Validation of Patient-Reported Outcomes Measurement Information System (PROMIS) computerized adaptive tests in cervical spine surgery

Barrett S. Boody*, Surabhi Bhatt, Aditya S. Mazmudar, Wellington K. Hsu, Nan E. Rothrock, Alpesh A. Patel

*Corresponding author for this work

Research output: Contribution to journalArticle

36 Scopus citations

Abstract

OBJECTIVE: The Patient-Reported Outcomes Measurement Information System (PROMIS), which is funded by the National Institutes of Health, is a set of adaptive, responsive assessment tools that measures patient-reported health status. PROMIS measures have not been validated for surgical patients with cervical spine disorders. The objective of this project is to evaluate the validity (e.g., convergent validity, known-groups validity, responsiveness to change) of PROMIS computer adaptive tests (CATs) for pain behavior, pain interference, and physical function in patients undergoing cervical spine surgery. METHODS: The legacy outcome measures Neck Disability Index (NDI) and SF-12 were used as comparisons with PROMIS measures. PROMIS CATs, NDI-10, and SF-12 measures were administered prospectively to 59 consecutive tertiary hospital patients who were treated surgically for degenerative cervical spine disorders. A subscore of NDI-5 was calculated from NDI-10 by eliminating the lifting, headaches, pain intensity, reading, and driving sections and multiplying the final score by 4. Assessments were administered preoperatively (baseline) and postoperatively at 6 weeks and 3 months. Patients presenting for revision surgery, tumor, infection, or trauma were excluded. Participants completed the measures in Assessment Center, an online data collection tool accessed by using a secure login and password on a tablet computer. Subgroup analysis was also performed based on a primary diagnosis of either cervical radiculopathy or cervical myelopathy. RESULTS: Convergent validity for PROMIS CATs was supported with multiple statistically significant correlations with the existing legacy measures, NDI and SF-12, at baseline. Furthermore, PROMIS CATs demonstrated known-group validity and identified clinically significant improvements in all measures after surgical intervention. In the cervical radiculopathy and myelopathic cohorts, the PROMIS measures demonstrated similar responsiveness to the SF-12 and NDI scores in the patients who self-identified as having postoperative clinical improvement. PROMIS CATs required a mean total of 3.2 minutes for PROMIS pain behavior (mean ± SD 0.9 ± 0.5 minutes), pain interference (1.2 ± 1.9 minutes), and physical function (1.1 ± 1.4 minutes) and compared favorably with 3.4 minutes for NDI and 4.1 minutes for SF-12. CONCLUSIONS: This study verifies that PROMIS CATs demonstrate convergent and known-groups validity and comparable responsiveness to change as existing legacy measures. The PROMIS measures required less time for completion than legacy measures. The validity and efficiency of the PROMIS measures in surgical patients with cervical spine disorders suggest an improvement over legacy measures and an opportunity for incorporation into clinical practice.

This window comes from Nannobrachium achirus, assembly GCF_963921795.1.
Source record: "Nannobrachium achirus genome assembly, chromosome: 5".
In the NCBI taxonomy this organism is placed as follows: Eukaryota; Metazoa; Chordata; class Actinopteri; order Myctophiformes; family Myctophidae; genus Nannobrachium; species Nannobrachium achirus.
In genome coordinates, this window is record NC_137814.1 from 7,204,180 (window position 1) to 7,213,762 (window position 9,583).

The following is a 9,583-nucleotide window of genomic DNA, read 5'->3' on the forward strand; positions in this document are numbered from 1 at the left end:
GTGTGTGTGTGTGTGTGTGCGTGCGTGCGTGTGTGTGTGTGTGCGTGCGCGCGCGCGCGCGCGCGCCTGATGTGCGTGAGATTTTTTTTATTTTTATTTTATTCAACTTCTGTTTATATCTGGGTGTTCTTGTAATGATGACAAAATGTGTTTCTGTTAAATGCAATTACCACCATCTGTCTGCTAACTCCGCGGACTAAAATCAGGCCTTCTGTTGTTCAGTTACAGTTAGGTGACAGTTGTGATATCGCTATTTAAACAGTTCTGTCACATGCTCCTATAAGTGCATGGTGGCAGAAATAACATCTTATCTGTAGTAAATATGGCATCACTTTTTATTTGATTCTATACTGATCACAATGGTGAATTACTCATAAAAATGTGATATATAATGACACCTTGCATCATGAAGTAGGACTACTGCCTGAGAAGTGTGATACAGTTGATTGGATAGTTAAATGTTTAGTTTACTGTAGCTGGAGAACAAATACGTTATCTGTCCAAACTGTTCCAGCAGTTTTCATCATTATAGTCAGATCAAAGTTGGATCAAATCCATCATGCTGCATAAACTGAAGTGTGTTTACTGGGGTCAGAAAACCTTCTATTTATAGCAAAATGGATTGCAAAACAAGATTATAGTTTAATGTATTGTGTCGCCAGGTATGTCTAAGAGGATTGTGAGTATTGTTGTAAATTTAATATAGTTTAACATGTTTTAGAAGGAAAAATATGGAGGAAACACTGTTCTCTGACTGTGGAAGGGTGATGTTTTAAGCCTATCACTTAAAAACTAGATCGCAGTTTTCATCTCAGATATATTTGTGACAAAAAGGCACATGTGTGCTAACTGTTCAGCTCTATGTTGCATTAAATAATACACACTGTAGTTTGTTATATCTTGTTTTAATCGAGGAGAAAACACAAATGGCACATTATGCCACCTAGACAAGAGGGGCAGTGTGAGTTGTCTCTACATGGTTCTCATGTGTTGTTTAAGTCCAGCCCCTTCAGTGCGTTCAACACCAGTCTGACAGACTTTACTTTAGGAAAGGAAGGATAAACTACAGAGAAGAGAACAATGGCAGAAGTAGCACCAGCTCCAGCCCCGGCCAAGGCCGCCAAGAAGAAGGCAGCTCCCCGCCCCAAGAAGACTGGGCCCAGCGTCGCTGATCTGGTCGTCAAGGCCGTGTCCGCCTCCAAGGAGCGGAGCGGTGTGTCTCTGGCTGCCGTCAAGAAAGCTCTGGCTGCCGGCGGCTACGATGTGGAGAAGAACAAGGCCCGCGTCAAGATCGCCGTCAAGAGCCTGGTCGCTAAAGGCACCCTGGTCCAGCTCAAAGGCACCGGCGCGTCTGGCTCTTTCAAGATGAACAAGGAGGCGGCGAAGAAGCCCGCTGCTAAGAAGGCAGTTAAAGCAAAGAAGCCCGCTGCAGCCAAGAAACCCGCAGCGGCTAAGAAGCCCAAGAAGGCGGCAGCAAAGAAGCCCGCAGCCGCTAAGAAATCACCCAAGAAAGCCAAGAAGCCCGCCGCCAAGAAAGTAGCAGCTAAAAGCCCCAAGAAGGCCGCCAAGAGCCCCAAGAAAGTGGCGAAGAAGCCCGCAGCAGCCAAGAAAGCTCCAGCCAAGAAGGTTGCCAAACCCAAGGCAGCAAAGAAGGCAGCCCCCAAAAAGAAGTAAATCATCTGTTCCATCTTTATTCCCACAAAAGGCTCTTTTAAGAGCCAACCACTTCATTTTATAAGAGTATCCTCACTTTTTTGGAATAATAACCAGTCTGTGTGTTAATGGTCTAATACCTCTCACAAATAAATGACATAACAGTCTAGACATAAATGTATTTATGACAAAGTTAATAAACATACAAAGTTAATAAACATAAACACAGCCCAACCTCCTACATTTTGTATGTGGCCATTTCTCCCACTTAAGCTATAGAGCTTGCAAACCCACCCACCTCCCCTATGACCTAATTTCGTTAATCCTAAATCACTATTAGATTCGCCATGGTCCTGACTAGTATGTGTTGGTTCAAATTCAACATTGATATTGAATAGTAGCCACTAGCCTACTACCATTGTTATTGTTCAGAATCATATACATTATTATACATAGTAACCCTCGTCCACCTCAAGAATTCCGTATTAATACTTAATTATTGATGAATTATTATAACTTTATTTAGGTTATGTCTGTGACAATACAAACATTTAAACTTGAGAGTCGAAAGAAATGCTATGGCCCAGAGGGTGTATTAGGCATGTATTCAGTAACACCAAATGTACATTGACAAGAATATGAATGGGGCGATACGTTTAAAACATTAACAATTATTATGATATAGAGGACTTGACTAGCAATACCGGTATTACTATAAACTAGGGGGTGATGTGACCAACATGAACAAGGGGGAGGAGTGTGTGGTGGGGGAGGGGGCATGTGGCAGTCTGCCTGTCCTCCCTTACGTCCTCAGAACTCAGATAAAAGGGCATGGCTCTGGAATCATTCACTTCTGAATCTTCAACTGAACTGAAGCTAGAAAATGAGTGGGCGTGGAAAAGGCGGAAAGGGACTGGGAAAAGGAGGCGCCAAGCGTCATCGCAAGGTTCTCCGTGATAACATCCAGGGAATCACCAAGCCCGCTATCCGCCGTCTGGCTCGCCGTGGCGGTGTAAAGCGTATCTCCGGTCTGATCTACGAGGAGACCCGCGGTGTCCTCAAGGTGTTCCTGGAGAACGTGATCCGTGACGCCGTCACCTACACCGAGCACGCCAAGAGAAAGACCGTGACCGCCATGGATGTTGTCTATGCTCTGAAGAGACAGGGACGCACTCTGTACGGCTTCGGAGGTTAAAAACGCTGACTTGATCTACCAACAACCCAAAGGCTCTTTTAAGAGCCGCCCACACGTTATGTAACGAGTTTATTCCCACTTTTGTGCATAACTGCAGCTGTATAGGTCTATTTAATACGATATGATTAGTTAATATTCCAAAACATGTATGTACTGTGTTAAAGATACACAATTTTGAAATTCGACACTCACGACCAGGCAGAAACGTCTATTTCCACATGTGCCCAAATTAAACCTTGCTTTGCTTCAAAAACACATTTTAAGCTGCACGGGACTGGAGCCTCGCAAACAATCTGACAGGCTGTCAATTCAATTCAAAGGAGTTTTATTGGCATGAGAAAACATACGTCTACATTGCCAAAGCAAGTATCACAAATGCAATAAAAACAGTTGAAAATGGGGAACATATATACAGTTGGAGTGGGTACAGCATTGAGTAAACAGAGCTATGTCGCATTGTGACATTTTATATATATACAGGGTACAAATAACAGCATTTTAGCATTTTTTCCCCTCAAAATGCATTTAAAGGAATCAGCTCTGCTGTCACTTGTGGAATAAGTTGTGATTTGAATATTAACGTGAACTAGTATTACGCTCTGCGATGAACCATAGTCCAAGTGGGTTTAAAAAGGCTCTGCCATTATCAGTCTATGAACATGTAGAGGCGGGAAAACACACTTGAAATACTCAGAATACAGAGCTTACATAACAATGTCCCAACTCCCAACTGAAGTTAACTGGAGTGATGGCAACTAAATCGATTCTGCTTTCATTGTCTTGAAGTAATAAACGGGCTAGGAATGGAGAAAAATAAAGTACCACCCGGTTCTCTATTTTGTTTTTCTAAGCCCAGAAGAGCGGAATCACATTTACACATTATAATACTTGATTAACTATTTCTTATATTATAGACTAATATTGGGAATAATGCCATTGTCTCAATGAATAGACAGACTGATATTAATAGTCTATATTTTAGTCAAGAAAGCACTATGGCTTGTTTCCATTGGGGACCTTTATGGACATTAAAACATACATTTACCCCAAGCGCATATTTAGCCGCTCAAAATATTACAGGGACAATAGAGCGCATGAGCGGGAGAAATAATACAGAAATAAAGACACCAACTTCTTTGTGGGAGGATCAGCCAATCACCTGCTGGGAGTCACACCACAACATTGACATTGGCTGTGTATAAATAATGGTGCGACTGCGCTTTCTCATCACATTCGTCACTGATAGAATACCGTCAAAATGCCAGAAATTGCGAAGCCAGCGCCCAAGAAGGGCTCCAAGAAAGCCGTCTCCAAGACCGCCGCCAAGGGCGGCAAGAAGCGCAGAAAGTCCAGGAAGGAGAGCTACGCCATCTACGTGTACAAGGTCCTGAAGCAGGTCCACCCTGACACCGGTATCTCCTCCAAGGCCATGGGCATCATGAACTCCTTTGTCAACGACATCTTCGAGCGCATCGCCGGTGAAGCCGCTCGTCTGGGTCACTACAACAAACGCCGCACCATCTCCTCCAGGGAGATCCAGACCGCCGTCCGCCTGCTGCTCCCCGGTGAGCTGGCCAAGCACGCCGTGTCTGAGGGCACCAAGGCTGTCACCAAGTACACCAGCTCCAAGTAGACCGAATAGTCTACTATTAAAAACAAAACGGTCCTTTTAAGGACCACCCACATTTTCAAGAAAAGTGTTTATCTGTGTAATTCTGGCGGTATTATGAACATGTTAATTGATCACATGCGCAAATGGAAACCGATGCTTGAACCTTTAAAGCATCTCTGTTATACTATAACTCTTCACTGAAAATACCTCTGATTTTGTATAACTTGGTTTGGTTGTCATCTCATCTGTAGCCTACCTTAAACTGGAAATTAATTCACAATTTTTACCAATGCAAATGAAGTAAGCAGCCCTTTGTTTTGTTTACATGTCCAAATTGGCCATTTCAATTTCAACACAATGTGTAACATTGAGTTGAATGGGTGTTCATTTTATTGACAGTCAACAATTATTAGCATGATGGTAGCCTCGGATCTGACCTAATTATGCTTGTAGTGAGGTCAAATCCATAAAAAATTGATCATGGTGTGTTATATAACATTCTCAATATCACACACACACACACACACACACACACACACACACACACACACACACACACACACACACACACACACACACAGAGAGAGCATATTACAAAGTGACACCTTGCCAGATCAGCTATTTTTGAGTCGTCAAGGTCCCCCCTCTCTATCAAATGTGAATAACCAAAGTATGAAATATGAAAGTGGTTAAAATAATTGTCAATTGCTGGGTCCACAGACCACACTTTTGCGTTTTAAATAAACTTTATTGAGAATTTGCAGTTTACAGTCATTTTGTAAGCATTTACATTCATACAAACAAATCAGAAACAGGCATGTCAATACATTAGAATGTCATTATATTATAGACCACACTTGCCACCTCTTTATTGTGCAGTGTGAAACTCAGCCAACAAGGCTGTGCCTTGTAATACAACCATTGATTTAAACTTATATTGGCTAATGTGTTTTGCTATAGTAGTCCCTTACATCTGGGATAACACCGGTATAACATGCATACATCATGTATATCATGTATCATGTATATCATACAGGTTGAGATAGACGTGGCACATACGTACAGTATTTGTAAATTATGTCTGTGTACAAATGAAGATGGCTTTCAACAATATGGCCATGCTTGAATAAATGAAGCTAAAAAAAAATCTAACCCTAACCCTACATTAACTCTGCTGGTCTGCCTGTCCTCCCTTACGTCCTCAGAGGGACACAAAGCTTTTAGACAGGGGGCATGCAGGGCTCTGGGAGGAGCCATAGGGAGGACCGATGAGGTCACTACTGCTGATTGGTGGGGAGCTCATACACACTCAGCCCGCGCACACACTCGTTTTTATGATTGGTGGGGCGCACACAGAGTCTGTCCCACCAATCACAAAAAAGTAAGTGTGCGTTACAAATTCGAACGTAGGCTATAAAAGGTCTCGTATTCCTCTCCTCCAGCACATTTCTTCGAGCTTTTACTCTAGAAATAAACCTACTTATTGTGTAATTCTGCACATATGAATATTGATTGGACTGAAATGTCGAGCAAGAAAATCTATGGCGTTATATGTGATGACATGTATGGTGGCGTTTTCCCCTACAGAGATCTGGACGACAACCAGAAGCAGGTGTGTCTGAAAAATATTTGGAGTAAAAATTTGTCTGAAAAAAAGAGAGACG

Original languageEnglish (US)
Pages (from-to)268-279
Number of pages12
JournalJournal of Neurosurgery: Spine
Volume28
Issue number3
DOIs
StatePublished - Mar 2018

Keywords

  • Cervical spine
  • PROMIS
  • Patient-reported outcomes

ASJC Scopus subject areas

  • Surgery
  • Neurology
  • Clinical Neurology

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